The continued criminalization of undocumented immigrants

| May 20, 2017 | US Immigration Law

Changes to the nation’s immigration and enforcement laws, if not the entire apparatus continue. The latest volley by Republican lawmaker has taken the form of legislation currently going through the committee process with little notice.

Three bills currently in the House Judiciary Committee would establish new powers to Immigration and Customs Enforcement (ICE) and U.S. Citizenship and Immigration Services (USCIS). It would call for the hiring of more deportation officials and equip them with body armor and assault rifles.

One of the bills would also focus on increased immigration enforcement, specifically transforming civil infractions to criminal violations punishable by up to 20 years in prison. Rep. Jerrold Nadler, D-N.Y., an opponent of the bill, claimed that it would “turn millions of Americans into criminals overnight.”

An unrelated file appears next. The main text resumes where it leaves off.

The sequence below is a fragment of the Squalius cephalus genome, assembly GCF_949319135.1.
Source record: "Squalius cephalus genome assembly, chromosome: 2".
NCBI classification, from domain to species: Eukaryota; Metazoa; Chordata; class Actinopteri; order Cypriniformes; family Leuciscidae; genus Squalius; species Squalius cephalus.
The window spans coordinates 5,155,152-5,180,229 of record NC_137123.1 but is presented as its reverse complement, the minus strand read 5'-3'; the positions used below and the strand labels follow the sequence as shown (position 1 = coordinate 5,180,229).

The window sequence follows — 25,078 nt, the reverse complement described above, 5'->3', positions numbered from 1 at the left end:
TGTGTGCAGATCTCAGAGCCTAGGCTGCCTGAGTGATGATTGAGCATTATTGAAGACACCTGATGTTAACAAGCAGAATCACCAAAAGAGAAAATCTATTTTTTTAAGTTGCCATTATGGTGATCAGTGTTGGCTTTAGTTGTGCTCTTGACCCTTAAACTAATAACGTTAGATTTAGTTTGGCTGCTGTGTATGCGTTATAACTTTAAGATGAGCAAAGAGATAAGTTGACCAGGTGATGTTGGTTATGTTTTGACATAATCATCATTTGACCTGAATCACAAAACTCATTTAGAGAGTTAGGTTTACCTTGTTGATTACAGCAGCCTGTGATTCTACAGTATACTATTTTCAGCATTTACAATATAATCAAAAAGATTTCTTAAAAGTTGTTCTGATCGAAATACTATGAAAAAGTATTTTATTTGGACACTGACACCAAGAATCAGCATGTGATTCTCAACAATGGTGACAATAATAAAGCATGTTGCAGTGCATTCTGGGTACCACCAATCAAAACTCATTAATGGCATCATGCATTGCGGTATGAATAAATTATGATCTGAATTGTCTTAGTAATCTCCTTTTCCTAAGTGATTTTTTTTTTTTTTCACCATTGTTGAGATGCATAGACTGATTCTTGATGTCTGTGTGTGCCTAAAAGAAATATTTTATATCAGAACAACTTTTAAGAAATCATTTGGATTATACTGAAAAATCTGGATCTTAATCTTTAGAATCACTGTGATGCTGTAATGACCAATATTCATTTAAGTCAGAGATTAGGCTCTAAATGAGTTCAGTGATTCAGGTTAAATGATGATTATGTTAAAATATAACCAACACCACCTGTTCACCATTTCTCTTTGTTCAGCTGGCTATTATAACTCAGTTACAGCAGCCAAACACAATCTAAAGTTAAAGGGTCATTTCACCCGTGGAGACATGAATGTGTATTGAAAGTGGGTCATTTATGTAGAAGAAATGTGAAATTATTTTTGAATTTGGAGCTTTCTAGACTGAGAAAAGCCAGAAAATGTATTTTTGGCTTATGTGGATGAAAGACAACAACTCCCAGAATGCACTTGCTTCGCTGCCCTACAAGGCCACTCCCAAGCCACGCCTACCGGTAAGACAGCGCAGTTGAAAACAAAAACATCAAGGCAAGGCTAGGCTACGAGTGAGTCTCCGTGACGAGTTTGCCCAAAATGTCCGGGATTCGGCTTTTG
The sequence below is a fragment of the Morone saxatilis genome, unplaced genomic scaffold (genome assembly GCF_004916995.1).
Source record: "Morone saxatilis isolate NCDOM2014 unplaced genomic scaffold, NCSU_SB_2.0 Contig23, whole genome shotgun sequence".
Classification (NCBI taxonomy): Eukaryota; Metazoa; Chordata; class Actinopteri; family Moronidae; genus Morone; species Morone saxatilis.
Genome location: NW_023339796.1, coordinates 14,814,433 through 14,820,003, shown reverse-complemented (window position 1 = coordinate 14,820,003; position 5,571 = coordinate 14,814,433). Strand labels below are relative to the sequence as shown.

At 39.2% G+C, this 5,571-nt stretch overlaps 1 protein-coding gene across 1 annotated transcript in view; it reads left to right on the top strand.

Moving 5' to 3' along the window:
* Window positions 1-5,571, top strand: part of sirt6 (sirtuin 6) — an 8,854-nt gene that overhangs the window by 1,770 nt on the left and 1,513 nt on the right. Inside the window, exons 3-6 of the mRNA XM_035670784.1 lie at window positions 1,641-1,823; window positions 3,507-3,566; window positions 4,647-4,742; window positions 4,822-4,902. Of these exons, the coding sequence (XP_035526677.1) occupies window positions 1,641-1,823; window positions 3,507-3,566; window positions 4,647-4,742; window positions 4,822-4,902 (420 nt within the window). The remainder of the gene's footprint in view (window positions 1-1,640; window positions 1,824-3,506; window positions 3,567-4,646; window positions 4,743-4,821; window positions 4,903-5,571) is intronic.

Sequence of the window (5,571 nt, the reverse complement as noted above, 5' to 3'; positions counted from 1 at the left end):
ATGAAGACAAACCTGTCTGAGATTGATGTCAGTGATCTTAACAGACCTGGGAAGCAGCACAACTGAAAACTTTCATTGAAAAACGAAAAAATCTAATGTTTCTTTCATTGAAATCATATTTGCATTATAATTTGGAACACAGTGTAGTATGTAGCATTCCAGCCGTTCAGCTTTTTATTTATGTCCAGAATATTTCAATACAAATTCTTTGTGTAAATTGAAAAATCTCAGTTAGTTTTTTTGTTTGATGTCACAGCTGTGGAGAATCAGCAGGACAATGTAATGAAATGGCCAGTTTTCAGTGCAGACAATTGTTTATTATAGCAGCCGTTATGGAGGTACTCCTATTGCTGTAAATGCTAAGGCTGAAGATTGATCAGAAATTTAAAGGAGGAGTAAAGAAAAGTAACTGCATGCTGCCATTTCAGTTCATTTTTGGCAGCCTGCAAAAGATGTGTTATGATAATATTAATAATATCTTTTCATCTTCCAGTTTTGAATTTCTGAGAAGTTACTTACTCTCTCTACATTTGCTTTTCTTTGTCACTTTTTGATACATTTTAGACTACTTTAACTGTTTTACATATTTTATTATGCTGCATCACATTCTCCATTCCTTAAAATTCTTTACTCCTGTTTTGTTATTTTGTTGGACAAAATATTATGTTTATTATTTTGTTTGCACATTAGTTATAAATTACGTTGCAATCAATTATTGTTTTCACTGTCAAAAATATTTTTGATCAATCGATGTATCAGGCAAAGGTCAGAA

The language of one of the proposed laws is likely to create significant controversy. If passed, the proposed law would strip recipients of the Deferred Action for Childhood Arrivals (DACA) of their protections because of their undocumented status.

The Davis-Oliver Act would cut Justice and Homeland Security grants to state and local law enforcement agencies refusing to comply with federal immigration enforcement. States would be required to provide the DHS details on all immigrants apprehended that might be deportable.

In addition, the ICE authorization bill would establish an advisory council to ensure state and local authorities continues adherence to federal immigration enforcement objectives.

Immigration advocates and legal experts claim that an “enforcement only” approach fails to address complex policy issues and will only increase the backlog in the nation’s already overwhelmed immigration courts.